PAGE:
Stacking the Shelves #1


Stacking the shelves is a weekly meme hosted by Tynga’s Reviews in which we talk about the books we’ve acquired (bought, received for review, borrowed from the library, etc.). Here’s what I’ve acquired in the past week:

A Gathering of Shadows FinalTitle: A Gathering of Shadows (Shades of Magic #2)
Author: V.E. Schwab
Genre: Fantasy
Publisher: Tor
Publication Date: February 23rd, 2016

I have needed something, anything to get me out of my reading rut. I am not sure if A Gathering of Shadows will do that or not, but I am sure of one thing. I LOVED the first book in this series. The world was interesting, the characters felt real, and I was constantly on the edge of my seat. V.E. Schwab writes killer Fantasy, and I am sure that A Gathering of Shadows is no exception. Plus, just look at that cover! It’s gorgeous! I just couldn’t leave it on the shelf. I had to take it home.

lastdaysTitle: The Last Days of Magic
Author: Mark Tompkins
Genre: Fantasy / Historical Fiction
Publisher: Viking
Publication Date: March 1st, 2016

This one was a bit of an impulse buy. I read a fabulous review of it over at The Bibliosanctum so, I added it to my TBR list. Then my husband and I were walking through Barnes and Noble and it caught my eye. I was waffling on whether or not I wanted to buy it. My husband was the deciding factor. You see, he prides himself on being able to predict whether a book is going to be good or bad based solely on the synopsis in the dust jacket. He swears this one is going to be brilliant. So, I bought it. Partly to see if he’s on a roll or not, but mostly because it sounds awesome. 

Have you read either of these? Or did you find a new gem at your local library or bookstore? Tell me what you are stacking your shelves with!



Surviving the Slump


So, in my recent review of Air Awakens by Elise Kova, I mentioned that it saved me from a serious reading slump. At the time, that was true. Sadly, the slump has returned. I finished up Frozen Tides by Morgan Rhodes two days ago and nothing I have read since has stuck. I keep picking up books and putting them right back down. And I really can’t figure out why. They can’t all be bad, right? Some of them even have rave reviews on goodreads.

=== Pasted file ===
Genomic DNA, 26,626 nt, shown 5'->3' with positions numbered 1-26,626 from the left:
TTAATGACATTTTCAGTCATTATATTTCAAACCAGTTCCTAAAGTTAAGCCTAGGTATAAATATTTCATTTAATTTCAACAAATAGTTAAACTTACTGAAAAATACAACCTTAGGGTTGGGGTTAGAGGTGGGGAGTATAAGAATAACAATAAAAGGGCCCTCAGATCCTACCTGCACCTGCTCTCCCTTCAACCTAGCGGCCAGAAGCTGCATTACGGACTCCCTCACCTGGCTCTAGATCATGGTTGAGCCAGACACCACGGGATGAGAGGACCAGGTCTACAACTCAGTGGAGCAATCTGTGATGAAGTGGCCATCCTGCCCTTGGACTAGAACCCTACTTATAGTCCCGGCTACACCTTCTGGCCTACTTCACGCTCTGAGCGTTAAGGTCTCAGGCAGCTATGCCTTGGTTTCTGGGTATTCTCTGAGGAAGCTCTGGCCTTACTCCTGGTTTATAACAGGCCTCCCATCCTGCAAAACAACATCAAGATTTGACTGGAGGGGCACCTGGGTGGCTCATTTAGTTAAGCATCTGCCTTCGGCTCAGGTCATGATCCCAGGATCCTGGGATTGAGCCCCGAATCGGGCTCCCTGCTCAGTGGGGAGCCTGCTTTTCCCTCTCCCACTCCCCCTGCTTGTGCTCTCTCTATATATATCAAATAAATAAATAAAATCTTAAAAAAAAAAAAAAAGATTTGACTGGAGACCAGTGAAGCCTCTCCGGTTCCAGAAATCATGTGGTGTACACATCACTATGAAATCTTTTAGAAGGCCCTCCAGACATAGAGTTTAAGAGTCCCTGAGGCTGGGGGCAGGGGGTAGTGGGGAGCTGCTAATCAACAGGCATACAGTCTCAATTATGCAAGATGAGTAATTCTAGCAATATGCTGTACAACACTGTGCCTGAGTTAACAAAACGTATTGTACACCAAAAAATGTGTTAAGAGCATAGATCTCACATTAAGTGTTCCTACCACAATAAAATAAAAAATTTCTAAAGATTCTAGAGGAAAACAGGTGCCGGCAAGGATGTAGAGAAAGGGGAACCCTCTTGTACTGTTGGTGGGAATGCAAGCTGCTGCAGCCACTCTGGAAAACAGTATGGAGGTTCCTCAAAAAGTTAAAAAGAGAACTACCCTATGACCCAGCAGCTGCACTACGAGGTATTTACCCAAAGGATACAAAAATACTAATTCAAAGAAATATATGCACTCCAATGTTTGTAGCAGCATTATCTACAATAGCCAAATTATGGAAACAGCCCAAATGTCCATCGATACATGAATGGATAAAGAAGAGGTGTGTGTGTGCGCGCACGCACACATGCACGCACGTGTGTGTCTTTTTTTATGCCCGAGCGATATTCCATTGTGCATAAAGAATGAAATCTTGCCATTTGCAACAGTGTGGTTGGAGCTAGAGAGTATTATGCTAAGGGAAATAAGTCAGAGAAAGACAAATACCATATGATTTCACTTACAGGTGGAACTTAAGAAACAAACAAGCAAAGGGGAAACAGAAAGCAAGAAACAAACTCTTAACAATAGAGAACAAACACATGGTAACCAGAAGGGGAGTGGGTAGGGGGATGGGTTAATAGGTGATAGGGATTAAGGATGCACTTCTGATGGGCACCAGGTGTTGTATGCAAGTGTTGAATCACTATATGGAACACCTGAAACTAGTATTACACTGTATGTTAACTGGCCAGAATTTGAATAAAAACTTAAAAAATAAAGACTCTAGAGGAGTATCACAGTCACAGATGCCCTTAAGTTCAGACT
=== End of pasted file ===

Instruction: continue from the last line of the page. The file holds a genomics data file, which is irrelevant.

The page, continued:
I decided that It might help claw my way out of the slump if I wrote down what was bothering about each of the books I am trying to read. Maybe not, but hey, it’s worth a shot, right?


Glass Sword by Victoria Aveyard – I was really excited for Glass Sword. Red Queen wasn’t the best book I have ever read, but I really enjoyed it. The palace setting combined with magic training and a dash of court politics made for a really fun and easy read. I was expecting Glass Sword to have a similar feeling. Unfortunately, I am half way through it and it’s really dragging. The tone is so different from Red Queen. We’ve left the palace for the outside world and we’ve left all of the fun behind. Mare feels hollow now that her Mareena mask is gone. Cal should shine now that he is out of Maven’s shadow, but he just falls flat on the page. I really wanted to like this one, but I am considering adding it to the DNF pile.

icelikefireIce Like Fire by Sara Raasch Snow Like Ashes was another one of those fun and fast paced YA Fantasy reads. It was slightly formulaic, but enjoyable none the less. I picked up the sequel immediately after finishing it, hoping that I would devour it as well. That wasn’t the case. I thought Ice Like Fire would show us more of Winter, this place of legend. And it does start there. But then sets off on another world journey that seems to make the plot inch forward. Having Meira and Mather in separate places means the addition of  separate POV chapters, and the shifts are jarring and a bit distracting. I find myself wanting to skip Mather’s chapters all together. Please give me a reason not to DNF this one.